On the main roster, she was the on-screen sister of Paul Burchill, then in bad shape in ECW. She then went on to TNA to become a multiple champion as Winter, proving that in a time when competition was at a higher level, Katie Lea could have become a major WWE star.

Alundra Blayze

When WWE reactivated the women’s title in 1995, they chose at least one great torchbearer in Alundra Blayze. Former Madusa, Miceli was a stellar athlete with great charisma to keep the fans going. The problem was that it lacked really serious competition.

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She could get into a good feud with Bull Nakano, but Bertha Faye’s feud failed because of the wrong character. Then WWE suffered a bad financial crisis, which led to them deactivating the division, prompting Alundra to throw the title in the trash on WCW Monday Nitro. Even a few years later, Blayze could have been great in WWE but just dominated at the wrong time.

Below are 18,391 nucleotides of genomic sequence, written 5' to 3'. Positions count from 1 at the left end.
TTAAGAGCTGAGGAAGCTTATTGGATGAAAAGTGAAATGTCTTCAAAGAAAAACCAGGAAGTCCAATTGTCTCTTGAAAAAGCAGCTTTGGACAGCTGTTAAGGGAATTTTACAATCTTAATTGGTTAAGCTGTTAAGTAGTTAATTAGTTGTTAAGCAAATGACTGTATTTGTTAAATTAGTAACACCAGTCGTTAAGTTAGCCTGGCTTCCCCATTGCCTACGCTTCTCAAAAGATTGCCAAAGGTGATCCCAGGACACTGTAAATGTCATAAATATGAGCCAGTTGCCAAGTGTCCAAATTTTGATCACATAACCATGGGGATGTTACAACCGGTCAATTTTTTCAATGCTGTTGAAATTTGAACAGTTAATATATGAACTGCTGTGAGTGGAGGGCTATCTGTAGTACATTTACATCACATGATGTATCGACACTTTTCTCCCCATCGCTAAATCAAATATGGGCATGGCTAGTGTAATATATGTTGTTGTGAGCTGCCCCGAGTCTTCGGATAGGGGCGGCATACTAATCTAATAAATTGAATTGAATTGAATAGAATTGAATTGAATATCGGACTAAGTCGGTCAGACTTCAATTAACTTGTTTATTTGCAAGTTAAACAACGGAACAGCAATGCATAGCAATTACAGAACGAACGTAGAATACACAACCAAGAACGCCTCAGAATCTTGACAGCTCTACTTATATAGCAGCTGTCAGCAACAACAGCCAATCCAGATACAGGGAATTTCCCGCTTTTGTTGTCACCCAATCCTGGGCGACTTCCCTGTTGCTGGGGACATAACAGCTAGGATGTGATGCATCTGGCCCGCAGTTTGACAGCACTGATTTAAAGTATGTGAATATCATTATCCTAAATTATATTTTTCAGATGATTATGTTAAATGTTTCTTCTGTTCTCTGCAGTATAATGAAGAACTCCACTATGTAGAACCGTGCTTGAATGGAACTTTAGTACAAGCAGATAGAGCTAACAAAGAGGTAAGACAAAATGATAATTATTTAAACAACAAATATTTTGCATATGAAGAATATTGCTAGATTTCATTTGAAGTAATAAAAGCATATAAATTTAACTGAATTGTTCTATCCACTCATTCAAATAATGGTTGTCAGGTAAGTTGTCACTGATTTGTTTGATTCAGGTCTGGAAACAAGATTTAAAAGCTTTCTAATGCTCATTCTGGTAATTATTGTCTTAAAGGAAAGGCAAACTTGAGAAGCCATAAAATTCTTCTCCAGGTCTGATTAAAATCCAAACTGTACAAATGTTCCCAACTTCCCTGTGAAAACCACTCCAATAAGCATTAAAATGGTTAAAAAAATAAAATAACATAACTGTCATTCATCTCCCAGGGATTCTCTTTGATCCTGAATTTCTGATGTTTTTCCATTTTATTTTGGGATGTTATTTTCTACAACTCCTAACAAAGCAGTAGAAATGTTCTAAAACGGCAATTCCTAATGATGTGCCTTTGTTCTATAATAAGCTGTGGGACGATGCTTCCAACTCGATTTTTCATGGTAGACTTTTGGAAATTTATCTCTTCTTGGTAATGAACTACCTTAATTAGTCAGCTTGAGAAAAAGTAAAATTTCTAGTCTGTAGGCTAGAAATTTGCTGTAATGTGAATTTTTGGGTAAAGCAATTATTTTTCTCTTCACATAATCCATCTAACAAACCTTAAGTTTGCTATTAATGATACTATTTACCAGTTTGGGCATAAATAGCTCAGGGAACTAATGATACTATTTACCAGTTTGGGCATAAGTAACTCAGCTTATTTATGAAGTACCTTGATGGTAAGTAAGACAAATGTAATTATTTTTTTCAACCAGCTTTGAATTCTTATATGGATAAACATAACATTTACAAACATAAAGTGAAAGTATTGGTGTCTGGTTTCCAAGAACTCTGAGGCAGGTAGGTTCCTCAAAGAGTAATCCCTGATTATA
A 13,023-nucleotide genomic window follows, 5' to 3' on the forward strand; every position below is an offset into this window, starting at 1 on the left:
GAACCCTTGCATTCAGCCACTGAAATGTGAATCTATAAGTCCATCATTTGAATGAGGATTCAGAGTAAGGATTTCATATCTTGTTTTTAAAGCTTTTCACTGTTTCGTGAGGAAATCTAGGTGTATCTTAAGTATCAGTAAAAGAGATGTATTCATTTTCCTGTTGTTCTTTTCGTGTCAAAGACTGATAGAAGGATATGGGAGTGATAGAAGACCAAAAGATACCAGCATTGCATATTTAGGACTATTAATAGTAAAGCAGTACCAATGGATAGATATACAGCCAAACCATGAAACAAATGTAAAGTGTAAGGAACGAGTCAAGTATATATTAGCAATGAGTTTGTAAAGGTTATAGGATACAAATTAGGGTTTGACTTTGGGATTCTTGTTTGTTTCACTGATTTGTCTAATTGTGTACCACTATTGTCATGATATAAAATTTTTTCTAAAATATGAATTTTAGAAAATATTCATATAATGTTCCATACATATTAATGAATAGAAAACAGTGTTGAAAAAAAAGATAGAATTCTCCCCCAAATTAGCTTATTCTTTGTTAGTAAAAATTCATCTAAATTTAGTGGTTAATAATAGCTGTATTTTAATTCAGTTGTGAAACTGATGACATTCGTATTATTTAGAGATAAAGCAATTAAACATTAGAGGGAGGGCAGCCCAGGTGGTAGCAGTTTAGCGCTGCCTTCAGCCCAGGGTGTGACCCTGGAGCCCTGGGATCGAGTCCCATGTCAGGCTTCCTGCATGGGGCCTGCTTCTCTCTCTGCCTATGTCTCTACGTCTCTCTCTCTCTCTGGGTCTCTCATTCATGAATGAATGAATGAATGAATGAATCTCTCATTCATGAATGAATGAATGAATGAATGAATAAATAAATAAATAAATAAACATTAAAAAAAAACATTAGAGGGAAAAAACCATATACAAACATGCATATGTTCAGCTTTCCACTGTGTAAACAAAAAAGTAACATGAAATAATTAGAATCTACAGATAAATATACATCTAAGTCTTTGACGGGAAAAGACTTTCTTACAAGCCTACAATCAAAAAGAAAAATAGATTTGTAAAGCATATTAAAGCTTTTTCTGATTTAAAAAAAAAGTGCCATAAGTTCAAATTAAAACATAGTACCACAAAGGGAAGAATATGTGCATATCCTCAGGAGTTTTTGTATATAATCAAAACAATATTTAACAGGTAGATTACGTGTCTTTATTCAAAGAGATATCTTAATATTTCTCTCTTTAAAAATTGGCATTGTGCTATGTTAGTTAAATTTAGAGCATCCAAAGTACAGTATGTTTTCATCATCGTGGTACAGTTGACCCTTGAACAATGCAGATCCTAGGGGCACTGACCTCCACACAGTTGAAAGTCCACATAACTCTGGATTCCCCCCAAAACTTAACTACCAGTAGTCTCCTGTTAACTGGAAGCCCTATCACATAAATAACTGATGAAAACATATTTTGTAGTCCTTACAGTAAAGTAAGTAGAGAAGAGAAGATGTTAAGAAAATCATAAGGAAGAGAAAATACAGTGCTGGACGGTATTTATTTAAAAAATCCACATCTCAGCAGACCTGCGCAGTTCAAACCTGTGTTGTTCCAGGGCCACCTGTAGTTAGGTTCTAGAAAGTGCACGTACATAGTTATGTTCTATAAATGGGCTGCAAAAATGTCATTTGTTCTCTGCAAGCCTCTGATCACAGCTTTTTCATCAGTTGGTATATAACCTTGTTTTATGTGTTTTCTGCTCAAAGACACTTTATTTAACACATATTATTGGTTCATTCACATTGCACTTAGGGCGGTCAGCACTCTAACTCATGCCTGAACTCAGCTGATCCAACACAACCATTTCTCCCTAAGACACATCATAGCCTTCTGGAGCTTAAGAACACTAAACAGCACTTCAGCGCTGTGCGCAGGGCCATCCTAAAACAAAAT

Luna Vachon

Part of the legendary Vachon wrestling clan, Luna stood out with her wild mohawk look, face paint/tattoos and more. She was also skilled in good in-ring work at wild brawling. She was passed over when WWE tried a women’s division in the mid-1990s, then when it was reactivated, they decided to make Sable the champion instead.

Luna really deserved a shot at the belt with her incredible skills and great charisma could have been great. Instead, she was gone just before WWE got more serious about pushing women, so Luna never really had the right time to shine in WWE like she deserved.

Gail Kim

WWE actually seemed to know how to use Gail Kim properly, allowing her to win the Women’s Title in her first match. Unfortunately, Kim went down the wrong way in the company with a bad heel turn and got lost in the mix after that. After leaving in 2004, Kim went to TNA, where she became the cornerstone of the Knockouts division.

She made a brief comeback, but nothing of note happened as WWE was still not taking women’s wrestling seriously at the time. Considering all of her successes in Impact Wrestling, Kim could have been sensational in WWE had she been used at some point with high profile competition.